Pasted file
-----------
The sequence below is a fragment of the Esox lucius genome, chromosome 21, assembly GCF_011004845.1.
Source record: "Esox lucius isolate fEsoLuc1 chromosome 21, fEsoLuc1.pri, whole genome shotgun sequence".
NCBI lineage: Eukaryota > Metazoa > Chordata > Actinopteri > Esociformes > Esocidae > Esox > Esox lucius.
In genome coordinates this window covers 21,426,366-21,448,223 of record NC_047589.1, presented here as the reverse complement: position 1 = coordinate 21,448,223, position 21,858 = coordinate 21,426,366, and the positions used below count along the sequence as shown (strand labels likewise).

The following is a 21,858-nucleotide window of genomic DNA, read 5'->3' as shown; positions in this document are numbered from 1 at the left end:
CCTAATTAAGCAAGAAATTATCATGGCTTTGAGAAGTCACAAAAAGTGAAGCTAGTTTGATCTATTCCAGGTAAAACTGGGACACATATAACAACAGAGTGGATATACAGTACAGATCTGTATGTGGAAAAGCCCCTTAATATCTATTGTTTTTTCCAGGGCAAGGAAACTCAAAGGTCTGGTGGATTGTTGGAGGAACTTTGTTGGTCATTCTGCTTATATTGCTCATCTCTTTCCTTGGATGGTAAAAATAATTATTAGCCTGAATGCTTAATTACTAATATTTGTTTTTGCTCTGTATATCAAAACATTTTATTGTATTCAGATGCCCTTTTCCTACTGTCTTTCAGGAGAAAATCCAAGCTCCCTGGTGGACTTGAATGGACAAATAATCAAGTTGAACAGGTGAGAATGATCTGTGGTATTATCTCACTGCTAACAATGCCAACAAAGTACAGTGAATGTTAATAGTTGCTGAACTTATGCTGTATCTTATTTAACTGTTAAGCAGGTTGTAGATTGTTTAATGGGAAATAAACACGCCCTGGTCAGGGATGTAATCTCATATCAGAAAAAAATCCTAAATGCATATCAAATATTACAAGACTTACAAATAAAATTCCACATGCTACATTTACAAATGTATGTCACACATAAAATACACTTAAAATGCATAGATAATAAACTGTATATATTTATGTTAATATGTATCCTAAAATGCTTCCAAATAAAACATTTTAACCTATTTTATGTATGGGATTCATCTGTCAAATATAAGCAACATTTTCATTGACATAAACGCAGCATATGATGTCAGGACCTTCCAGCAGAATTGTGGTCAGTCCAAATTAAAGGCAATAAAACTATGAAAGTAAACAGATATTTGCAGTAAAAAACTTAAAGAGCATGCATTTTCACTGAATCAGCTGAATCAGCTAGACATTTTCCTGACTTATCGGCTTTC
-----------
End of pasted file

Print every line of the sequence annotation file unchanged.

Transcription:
The sequence below is a fragment of the Esox lucius genome, chromosome 21, assembly GCF_011004845.1.
Source record: "Esox lucius isolate fEsoLuc1 chromosome 21, fEsoLuc1.pri, whole genome shotgun sequence".
NCBI lineage: Eukaryota > Metazoa > Chordata > Actinopteri > Esociformes > Esocidae > Esox > Esox lucius.
In genome coordinates this window covers 21,426,366-21,448,223 of record NC_047589.1, presented here as the reverse complement: position 1 = coordinate 21,448,223, position 21,858 = coordinate 21,426,366, and the positions used below count along the sequence as shown (strand labels likewise).

The following is a 21,858-nucleotide window of genomic DNA, read 5'->3' as shown; positions in this document are numbered from 1 at the left end:
CCTAATTAAGCAAGAAATTATCATGGCTTTGAGAAGTCACAAAAAGTGAAGCTAGTTTGATCTATTCCAGGTAAAACTGGGACACATATAACAACAGAGTGGATATACAGTACAGATCTGTATGTGGAAAAGCCCCTTAATATCTATTGTTTTTTCCAGGGCAAGGAAACTCAAAGGTCTGGTGGATTGTTGGAGGAACTTTGTTGGTCATTCTGCTTATATTGCTCATCTCTTTCCTTGGATGGTAAAAATAATTATTAGCCTGAATGCTTAATTACTAATATTTGTTTTTGCTCTGTATATCAAAACATTTTATTGTATTCAGATGCCCTTTTCCTACTGTCTTTCAGGAGAAAATCCAAGCTCCCTGGTGGACTTGAATGGACAAATAATCAAGTTGAACAGGTGAGAATGATCTGTGGTATTATCTCACTGCTAACAATGCCAACAAAGTACAGTGAATGTTAATAGTTGCTGAACTTATGCTGTATCTTATTTAACTGTTAAGCAGGTTGTAGATTGTTTAATGGGAAATAAACACGCCCTGGTCAGGGATGTAATCTCATATCAGAAAAAAATCCTAAATGCATATCAAATATTACAAGACTTACAAATAAAATTCCACATGCTACATTTACAAATGTATGTCACACATAAAATACACTTAAAATGCATAGATAATAAACTGTATATATTTATGTTAATATGTATCCTAAAATGCTTCCAAATAAAACATTTTAACCTATTTTATGTATGGGATTCATCTGTCAAATATAAGCAACATTTTCATTGACATAAACGCAGCATATGATGTCAGGACCTTCCAGCAGAATTGTGGTCAGTCCAAATTAAAGGCAATAAAACTATGAAAGTAAACAGATATTTGCAGTAAAAAACTTAAAGAGCATGCATTTTCACTGAATCAGCTGAATCAGCTAGACATTTTCCTGACTTATCGGCTTTC